Would you prefer to continue being taught at home? Or, like Anna, are you looking forward to finally going back to school? Slowly, the schools are switching back to normal operation. But how does that look like for the future? Back to usual everyday life? Truthfully, the sudden digitalisation of the schools has worked out quite well. At least more or less. So how about rethinking school? The timing couldn’t be better!
Back to School. Anna’s new everyday school life in times of the Corona crisis
Now it is time again! Well, at least for a while. The school has started again sporadically and Anna (17 years old from Hürth) is also going back for the subjects in which she still has to write an exam. But there are still strict requirements and distance regulations. “The courses are divided into two groups, so that the minimum distance can be maintained in each room. We also have to go through the different entrances into the school building. And, of course, masks are compulsory ,” explains Anna. “In the classroom, however, you can take your mask off at your own table. In addition, ventilation is still provided at good intervals. In any case, the situation is very unusual and strange, but all in all, everyone is happy to see each other again,” Anna assures us. In the last article, Anna has also compiled her learning and tips from home schooling for you..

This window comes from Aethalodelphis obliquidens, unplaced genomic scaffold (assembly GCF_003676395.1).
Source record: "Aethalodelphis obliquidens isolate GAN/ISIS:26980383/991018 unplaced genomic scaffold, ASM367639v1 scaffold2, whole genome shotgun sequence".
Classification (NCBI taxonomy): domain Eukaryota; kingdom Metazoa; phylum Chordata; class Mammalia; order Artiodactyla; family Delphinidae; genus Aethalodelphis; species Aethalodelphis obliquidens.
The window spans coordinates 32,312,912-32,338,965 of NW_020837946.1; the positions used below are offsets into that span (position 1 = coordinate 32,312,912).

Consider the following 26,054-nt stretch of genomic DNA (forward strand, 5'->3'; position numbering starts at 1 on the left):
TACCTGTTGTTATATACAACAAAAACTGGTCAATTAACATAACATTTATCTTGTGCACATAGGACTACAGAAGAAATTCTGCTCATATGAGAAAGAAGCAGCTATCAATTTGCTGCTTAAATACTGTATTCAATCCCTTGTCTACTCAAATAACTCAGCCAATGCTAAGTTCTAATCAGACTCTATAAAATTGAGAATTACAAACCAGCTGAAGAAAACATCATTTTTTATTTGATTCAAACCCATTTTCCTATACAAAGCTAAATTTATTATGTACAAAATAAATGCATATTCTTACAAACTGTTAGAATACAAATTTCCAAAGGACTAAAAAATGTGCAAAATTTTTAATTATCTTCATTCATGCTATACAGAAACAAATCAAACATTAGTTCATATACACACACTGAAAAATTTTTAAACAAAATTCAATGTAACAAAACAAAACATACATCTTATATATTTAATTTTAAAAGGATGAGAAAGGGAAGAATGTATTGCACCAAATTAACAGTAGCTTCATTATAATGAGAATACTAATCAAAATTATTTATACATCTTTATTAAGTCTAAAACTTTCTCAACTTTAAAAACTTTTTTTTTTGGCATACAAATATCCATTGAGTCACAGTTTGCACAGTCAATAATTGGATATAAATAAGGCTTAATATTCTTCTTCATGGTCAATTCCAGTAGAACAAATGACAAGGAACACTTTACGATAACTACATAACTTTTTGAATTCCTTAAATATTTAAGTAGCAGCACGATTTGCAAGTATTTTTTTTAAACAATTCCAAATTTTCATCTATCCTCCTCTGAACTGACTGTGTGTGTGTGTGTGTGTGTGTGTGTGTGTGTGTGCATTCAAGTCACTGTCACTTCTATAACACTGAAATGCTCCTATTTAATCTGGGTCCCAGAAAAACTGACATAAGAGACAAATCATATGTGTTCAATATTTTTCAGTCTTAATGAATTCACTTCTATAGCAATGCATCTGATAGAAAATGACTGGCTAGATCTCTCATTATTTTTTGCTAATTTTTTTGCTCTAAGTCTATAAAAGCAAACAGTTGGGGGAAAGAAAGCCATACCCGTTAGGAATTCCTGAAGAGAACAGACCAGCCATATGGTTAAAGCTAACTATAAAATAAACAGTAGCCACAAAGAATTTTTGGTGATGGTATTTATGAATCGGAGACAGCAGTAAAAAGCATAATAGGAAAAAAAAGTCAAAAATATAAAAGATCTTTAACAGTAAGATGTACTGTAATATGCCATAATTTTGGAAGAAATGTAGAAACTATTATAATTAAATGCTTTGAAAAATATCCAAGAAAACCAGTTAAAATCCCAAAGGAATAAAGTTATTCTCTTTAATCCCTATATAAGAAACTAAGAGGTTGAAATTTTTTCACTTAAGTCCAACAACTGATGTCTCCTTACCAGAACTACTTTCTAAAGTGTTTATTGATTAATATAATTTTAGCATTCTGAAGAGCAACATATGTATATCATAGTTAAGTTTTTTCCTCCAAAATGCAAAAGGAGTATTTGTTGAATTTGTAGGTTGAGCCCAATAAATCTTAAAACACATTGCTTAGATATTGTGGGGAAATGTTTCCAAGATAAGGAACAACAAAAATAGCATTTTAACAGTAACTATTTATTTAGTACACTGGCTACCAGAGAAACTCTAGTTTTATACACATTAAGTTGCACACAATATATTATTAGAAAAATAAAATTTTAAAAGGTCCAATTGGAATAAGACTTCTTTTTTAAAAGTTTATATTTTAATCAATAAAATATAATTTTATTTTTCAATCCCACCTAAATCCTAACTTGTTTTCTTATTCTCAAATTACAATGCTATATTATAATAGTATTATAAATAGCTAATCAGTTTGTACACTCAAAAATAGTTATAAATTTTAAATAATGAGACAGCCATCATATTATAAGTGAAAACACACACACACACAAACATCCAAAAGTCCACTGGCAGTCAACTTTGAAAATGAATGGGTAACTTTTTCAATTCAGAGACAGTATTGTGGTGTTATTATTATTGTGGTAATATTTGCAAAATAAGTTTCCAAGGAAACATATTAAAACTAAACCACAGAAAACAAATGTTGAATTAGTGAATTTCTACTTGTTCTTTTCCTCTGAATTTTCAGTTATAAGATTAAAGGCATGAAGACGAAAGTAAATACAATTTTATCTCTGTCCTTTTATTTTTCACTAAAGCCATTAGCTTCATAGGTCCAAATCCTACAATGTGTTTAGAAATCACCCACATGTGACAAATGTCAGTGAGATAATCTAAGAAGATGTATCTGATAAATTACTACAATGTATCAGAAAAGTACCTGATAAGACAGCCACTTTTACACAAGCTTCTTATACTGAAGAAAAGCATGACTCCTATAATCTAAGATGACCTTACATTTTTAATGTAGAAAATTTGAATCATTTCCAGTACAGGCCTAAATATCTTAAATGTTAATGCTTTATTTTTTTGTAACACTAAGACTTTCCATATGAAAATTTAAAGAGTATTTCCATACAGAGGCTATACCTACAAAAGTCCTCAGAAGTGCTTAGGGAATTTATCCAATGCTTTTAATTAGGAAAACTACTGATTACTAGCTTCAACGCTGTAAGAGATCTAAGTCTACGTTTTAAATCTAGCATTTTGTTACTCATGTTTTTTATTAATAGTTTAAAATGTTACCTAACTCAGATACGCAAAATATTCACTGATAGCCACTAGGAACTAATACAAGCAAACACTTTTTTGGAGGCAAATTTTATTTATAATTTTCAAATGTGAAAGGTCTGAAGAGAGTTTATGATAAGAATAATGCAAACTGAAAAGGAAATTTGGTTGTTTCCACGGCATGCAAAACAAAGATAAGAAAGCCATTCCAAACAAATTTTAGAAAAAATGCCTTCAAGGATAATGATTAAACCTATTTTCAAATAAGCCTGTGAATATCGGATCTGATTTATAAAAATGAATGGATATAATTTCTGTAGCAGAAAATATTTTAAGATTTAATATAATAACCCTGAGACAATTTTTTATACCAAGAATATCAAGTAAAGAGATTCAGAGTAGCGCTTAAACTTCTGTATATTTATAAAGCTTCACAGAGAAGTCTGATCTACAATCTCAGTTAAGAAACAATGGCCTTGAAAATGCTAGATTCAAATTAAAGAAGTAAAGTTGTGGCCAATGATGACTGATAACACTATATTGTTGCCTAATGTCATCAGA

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#WeforSchool – Designing the school of tomorrow with Verena Pausder and Dorothee Bär
For many of us it will probably remain like this for a long time to come – teaching partly digitally from home and only slowly back at school. But if digital education is to be the future, it must be accessible to all. The fact that exactly this is not working at the moment has been clearly shown by the homeschooling situation during the Corona crisis. Because until the sudden MUST, due to Corona, digitization in Germany and especially at the schools was rather lame. Right? Maybe your school already had a computer room or a smartboard instead of a blackboard, but I’m sure you know the kind of teacher who until recently didn’t even have an email address. And then suddenly everything should and had to work digitally!?
Rethinking school – A digital future for all
Fortunately, this somehow worked – to the great astonishment of many. But not everywhere and not for everyone, digital education is doing so well. And let’s be honest, it can’t go on like that in the long run. Or what do you think? But the fact is, school and education will probably remain digital for a longer time, at least partly. So how can the school of the future be designed in such a way that everyone has the same opportunities and we can make the step into the digital school age together? This is exactly what Verena Pausder (41 years old), initiator of the #weforschool Hackathon and co-founder of the Initiative Bildung für Alle e.V., is trying to find out and tackle. Our Minister of State for Digital Affairs, Dorothee Bär (42 years old), also has ideas and demands on what the education of tomorrow could look like.